Douglas Adams, for those who may possibly not be aware of him, was an English author best known for his The Hitchhiker’s Guide To The Galaxy series of books (originally a radio show). His genius was to offer us little pieces of wisdom – insights into the human condition and the strange workings of our world and the universe – whilst making us laugh – with him, at his characters, at ourselves.
He managed to make 42 just about the most famous number in the world in a story featuring a super computer called Deep Thought, some hyper-intelligent, pan-galactic beings (actually white mice) and planet earth. Deep Thought takes seven and a half million years to compute the answer to “the ultimate question of life the universe and everything“, which turns out to be 42. But what actually is the point of the story? We can all laugh at the stupid computer that took so many years to arrive at its meaningless answer or at the not so hyper-intelligent beings, who gave it such a vaguely worded question. We can laugh at their subsequent construction, planet earth, that spent millions more years coming up with a question to which 42 wasn’t the answer. Was Adams just having a laugh? Unfortunately he’s no longer around to tell us but I like to think that he was pointing us at our stupid habit of seeking “answers” to everything.
A few things got me thinking about this recently. The most significant was Umair Haque’s provocative piece Let’s Save Great Ideas from the Ideas Industry in HBR. This is a passionate plea against the cult of instant wisdom.
Einstein’s great equation is not a “solution” it is a theory — whose explanations unravel only greater mysteries and questions. It offers no immediate easy, quick “application” in the “real world,” but challenges us to re-imagine what the “real world” is; it is a Great Idea because it offers us something bigger, more lasting, and more vital than a painless, disposable “solution”.
Then there was another provocative article, Six Sigma “Killed” Innovation In 3M by Ryan Huang. I have nothing against Six Sigma and neither, I think, has Huang. The point is that it may be the “answer” in the situations for which it was envisaged but that it isn’t in others. Or maybe it could be if it weren’t applied as a formula but rather a guiding principle.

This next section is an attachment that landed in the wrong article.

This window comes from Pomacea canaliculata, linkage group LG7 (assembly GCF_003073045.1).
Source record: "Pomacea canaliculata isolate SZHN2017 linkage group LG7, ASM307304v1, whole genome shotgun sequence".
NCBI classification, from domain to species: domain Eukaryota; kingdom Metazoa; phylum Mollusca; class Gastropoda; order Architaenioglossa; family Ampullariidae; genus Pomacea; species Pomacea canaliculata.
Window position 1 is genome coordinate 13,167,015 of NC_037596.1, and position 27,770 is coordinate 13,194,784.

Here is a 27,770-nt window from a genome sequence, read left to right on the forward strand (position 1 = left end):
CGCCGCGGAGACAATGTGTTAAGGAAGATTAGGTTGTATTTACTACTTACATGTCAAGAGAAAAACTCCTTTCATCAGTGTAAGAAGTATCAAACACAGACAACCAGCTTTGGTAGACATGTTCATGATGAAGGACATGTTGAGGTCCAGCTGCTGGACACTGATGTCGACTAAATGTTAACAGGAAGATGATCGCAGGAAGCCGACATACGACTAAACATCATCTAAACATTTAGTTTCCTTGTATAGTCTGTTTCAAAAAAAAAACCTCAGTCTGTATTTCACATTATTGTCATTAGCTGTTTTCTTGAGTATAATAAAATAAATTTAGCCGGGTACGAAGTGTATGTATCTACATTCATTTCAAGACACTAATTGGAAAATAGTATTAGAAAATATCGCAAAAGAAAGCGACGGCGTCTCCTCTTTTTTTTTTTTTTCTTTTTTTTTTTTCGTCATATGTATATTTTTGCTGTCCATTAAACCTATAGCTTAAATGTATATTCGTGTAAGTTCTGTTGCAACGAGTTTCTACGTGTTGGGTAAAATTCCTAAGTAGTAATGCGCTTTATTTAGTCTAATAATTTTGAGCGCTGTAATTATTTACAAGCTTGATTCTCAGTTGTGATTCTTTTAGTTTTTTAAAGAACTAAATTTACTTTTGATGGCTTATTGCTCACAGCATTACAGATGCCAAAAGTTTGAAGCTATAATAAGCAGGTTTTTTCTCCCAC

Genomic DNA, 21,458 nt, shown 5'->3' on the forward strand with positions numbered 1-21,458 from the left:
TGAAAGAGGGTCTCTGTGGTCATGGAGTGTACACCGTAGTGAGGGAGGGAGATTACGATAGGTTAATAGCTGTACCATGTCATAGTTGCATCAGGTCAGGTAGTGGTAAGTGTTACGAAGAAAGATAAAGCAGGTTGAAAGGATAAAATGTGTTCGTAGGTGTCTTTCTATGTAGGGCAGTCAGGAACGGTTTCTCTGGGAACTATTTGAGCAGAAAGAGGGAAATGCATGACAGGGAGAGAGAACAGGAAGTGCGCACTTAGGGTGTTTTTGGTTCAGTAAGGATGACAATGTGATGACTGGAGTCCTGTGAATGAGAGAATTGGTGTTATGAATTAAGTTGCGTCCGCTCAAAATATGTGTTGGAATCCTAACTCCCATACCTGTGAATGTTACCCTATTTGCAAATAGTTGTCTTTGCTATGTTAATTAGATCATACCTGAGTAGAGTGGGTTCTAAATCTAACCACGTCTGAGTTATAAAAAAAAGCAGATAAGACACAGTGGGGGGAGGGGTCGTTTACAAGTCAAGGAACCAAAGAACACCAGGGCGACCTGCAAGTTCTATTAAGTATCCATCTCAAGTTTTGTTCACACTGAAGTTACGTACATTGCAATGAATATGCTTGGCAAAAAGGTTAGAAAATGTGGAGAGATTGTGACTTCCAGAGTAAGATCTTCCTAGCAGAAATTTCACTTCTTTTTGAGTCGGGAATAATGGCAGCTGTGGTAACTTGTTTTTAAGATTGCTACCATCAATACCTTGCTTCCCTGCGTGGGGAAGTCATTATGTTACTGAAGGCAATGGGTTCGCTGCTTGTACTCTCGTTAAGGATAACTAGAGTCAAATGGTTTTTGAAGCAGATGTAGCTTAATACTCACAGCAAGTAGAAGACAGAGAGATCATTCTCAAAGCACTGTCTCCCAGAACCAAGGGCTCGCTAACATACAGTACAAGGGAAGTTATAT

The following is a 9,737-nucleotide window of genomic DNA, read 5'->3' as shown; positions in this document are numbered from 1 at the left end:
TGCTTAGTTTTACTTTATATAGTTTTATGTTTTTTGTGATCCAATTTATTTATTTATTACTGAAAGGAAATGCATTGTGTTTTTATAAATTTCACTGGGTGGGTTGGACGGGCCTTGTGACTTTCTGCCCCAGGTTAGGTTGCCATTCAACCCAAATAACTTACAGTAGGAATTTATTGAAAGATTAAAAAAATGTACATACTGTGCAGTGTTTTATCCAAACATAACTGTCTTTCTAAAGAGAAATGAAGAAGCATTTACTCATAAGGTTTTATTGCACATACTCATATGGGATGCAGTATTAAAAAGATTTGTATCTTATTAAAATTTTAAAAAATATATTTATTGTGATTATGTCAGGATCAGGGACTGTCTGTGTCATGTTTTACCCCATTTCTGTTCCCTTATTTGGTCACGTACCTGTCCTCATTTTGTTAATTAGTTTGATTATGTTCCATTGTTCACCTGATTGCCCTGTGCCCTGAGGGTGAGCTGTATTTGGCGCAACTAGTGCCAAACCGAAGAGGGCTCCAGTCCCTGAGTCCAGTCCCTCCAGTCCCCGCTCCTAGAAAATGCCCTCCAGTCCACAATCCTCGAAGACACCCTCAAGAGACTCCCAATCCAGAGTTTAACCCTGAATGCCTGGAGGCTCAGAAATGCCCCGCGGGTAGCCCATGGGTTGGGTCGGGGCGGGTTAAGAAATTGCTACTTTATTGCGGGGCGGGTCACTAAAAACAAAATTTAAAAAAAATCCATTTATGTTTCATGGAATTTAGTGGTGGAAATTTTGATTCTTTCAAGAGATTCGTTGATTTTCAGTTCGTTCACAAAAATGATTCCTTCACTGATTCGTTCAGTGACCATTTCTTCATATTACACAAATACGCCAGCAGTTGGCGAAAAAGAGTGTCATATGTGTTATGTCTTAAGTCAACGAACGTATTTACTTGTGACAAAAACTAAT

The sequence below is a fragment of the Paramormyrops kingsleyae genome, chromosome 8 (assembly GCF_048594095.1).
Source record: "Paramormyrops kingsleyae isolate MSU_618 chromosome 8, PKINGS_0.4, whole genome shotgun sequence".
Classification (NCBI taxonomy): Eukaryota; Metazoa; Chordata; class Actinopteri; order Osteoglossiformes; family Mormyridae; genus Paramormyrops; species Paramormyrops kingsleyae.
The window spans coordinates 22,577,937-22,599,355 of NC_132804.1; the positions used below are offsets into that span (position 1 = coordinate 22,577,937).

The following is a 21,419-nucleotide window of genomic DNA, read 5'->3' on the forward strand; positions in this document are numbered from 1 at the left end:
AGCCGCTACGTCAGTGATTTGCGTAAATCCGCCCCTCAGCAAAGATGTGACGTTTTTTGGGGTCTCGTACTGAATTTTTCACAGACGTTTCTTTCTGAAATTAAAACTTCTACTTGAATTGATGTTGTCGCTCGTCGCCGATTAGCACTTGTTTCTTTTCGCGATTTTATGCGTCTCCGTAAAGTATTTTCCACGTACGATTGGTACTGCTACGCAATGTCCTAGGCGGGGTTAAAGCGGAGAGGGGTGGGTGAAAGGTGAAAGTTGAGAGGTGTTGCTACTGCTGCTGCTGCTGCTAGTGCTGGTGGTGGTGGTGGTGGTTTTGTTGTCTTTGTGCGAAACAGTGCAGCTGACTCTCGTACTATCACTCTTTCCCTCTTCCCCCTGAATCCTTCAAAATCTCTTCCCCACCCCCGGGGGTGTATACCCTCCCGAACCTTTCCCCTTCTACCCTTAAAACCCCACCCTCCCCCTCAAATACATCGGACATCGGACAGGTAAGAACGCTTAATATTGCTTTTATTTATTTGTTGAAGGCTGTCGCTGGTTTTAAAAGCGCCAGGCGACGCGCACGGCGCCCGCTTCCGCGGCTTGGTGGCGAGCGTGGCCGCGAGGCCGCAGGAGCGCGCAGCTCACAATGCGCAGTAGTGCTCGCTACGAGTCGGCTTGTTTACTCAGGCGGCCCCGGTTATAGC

Other triggers were some discussions I’ve been watching on the LinkedIn Enterprise Architecture group and some conversations I had during an architecture training course I gave last week.
For me architecture is first and foremost a way of understanding a complex situation and helping other people understand it, define their requirements on it and ask better questions about it, so that they collectively can make something they’re happy with and proud of. It’s not a question of applying some neat methodology, where you feed in the question at one end and the right answer pops out at the other. There are lots of tools available to help us in our visualizations, to add discipline to our process or to provide checklists of the things we might otherwise forget. But each instance, each “project” is different and meets different challenges along the way. The tools that worked for the last project may be totally inappropriate for this one. We may not and often don’t have the luxury of starting in a green field and we don’t always get to start at the beginning of our favorite methodology or framework – which is absolutely no problem as long as we understand that the framework is there to help us think and not to generate answers.
Unfortunately architecture and in particular enterprise architecture seems also to suffer from the 42 problem. That may not be true for architecture in its original sense, the building industry (although I suspect it may be) but in the various virtual architectures it definitely is. Too many people want to be told which model to use when under which circumstances and what a “right answer” would look like when they get there. And even if they don’t want to be told that there are too many people who want to tell them. Should we use the Business Model Canvas or the Business Motivation Model? Which one is best? What’s the right Business Process model? These are stupid questions, which result in simplistic answers. What we should be asking ourselves is “which one of these inspires me and helps me discover things I’d otherwise have missed?”, “what things can’t it tell me?”, “who do I know who’s used it and under what conditions?”. We need to figure out what will work for us in a particular situation. That can be determined by scope and context but also by the people we’re working with: what they respond well to and what puts them off, where the hands-off boundary lies.
There are so many great ideas available to us. Not all of them are theories. Some of the most useful are just insights into some particular area of concern. Exactly that fact requires us to understand them and apply them with intelligence, including at those ah-ha moments where we’ve never thought to use them before.
Great ideas help us think. In the areas to which they’re applicable they do allow us to find specific solutions to specific problems. These problems and solutions are instances. A general theory wouldn’t be much use if it only gave an answer to a single problem, would it?